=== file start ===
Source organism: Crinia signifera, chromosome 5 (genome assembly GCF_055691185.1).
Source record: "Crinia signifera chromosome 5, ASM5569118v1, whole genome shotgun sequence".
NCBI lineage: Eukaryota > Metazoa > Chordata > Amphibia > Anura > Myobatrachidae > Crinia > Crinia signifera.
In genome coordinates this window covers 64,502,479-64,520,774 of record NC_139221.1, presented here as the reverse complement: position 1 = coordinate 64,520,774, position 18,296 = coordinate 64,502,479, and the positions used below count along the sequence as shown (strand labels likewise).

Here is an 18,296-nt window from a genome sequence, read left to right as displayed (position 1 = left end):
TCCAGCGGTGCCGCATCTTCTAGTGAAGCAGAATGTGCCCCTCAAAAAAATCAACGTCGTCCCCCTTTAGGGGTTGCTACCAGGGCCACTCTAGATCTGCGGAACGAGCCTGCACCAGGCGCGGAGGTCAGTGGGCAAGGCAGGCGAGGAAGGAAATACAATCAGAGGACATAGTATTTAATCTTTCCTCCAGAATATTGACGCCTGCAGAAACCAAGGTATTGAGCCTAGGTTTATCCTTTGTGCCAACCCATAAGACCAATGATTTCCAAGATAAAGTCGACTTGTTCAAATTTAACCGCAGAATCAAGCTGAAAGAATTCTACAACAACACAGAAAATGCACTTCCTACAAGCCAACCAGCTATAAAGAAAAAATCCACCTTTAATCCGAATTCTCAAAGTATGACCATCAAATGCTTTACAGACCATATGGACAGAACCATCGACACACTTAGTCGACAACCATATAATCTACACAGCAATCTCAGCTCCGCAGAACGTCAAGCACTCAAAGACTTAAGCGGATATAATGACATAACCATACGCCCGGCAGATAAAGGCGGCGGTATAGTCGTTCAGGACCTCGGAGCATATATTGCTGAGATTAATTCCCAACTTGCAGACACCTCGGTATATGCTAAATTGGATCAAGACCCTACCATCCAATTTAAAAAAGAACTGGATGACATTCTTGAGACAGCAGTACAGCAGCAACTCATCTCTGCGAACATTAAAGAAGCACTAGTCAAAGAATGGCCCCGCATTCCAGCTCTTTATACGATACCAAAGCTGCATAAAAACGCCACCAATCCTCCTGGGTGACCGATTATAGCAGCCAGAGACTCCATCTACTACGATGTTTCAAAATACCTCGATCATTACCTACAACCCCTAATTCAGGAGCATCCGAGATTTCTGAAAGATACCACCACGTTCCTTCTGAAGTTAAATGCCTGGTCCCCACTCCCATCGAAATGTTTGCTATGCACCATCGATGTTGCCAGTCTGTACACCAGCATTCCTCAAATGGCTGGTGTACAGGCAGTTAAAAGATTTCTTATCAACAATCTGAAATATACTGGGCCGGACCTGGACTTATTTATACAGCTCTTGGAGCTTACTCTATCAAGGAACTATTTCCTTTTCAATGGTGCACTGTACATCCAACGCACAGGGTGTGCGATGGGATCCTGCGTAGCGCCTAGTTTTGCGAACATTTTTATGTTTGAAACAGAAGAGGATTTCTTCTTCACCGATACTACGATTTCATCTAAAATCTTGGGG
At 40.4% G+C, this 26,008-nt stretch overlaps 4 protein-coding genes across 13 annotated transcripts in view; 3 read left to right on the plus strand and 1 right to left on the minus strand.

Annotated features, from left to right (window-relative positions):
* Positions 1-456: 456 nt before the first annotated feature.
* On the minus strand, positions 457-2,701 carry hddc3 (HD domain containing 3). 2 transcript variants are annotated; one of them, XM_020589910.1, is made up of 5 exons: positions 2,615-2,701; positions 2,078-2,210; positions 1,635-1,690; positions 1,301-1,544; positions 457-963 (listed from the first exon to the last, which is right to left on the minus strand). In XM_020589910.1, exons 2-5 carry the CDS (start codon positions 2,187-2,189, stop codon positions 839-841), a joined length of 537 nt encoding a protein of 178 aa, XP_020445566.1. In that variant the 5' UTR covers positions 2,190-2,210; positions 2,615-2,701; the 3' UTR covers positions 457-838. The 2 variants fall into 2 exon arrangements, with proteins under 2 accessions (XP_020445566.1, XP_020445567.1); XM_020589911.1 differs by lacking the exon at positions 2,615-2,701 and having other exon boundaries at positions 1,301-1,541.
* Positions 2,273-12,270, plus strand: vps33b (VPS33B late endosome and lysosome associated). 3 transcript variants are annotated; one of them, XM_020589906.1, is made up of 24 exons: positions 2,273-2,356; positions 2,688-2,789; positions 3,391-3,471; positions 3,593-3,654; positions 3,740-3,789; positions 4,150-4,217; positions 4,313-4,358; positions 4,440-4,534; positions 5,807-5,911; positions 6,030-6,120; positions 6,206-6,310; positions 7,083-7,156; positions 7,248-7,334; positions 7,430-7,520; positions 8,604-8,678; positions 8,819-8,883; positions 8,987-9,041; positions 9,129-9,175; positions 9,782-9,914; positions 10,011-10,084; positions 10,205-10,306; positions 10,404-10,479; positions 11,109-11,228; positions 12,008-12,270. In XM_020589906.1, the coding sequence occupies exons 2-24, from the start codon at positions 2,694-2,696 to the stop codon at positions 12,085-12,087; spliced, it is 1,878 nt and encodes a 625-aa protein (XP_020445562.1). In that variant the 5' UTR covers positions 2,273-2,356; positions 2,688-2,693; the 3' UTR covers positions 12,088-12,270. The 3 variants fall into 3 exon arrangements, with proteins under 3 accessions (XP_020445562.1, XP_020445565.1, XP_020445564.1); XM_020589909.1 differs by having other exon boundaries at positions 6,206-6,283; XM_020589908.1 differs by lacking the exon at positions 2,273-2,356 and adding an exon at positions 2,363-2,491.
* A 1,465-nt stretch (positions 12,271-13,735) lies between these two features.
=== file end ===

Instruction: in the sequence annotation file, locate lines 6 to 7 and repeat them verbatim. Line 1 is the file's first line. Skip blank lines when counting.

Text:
TCCAGCGGTGCCGCATCTTCTAGTGAAGCAGAATGTGCCCCTCAAAAAAATCAACGTCGTCCCCCTTTAGGGGTTGCTACCAGGGCCACTCTAGATCTGCGGAACGAGCCTGCACCAGGCGCGGAGGTCAGTGGGCAAGGCAGGCGAGGAAGGAAATACAATCAGAGGACATAGTATTTAATCTTTCCTCCAGAATATTGACGCCTGCAGAAACCAAGGTATTGAGCCTAGGTTTATCCTTTGTGCCAACCCATAAGACCAATGATTTCCAAGATAAAGTCGACTTGTTCAAATTTAACCGCAGAATCAAGCTGAAAGAATTCTACAACAACACAGAAAATGCACTTCCTACAAGCCAACCAGCTATAAAGAAAAAATCCACCTTTAATCCGAATTCTCAAAGTATGACCATCAAATGCTTTACAGACCATATGGACAGAACCATCGACACACTTAGTCGACAACCATATAATCTACACAGCAATCTCAGCTCCGCAGAACGTCAAGCACTCAAAGACTTAAGCGGATATAATGACATAACCATACGCCCGGCAGATAAAGGCGGCGGTATAGTCGTTCAGGACCTCGGAGCATATATTGCTGAGATTAATTCCCAACTTGCAGACACCTCGGTATATGCTAAATTGGATCAAGACCCTACCATCCAATTTAAAAAAGAACTGGATGACATTCTTGAGACAGCAGTACAGCAGCAACTCATCTCTGCGAACATTAAAGAAGCACTAGTCAAAGAATGGCCCCGCATTCCAGCTCTTTATACGATACCAAAGCTGCATAAAAACGCCACCAATCCTCCTGGGTGACCGATTATAGCAGCCAGAGACTCCATCTACTACGATGTTTCAAAATACCTCGATCATTACCTACAACCCCTAATTCAGGAGCATCCGAGATTTCTGAAAGATACCACCACGTTCCTTCTGAAGTTAAATGCCTGGTCCCCACTCCCATCGAAATGTTTGCTATGCACCATCGATGTTGCCAGTCTGTACACCAGCATTCCTCAAATGGCTGGTGTACAGGCAGTTAAAAGATTTCTTATCAACAATCTGAAATATACTGGGCCGGACCTGGACTTATTTATACAGCTCTTGGAGCTTACTCTATCAAGGAACTATTTCCTTTTCAATGGTGCACTGTACATCCAACGCACAGGGTGTGCGATGGGATCCTGCGTAGCGCCTAGTTTTGCGAACATTTTTATGTTTGAAACAGAAGAGGATTTCTTCTTCACCGATACTACGATTTCATCTAAAATCTTGGGG
At 40.4% G+C, this 26,008-nt stretch overlaps 4 protein-coding genes across 13 annotated transcripts in view; 3 read left to right on the plus strand and 1 right to left on the minus strand.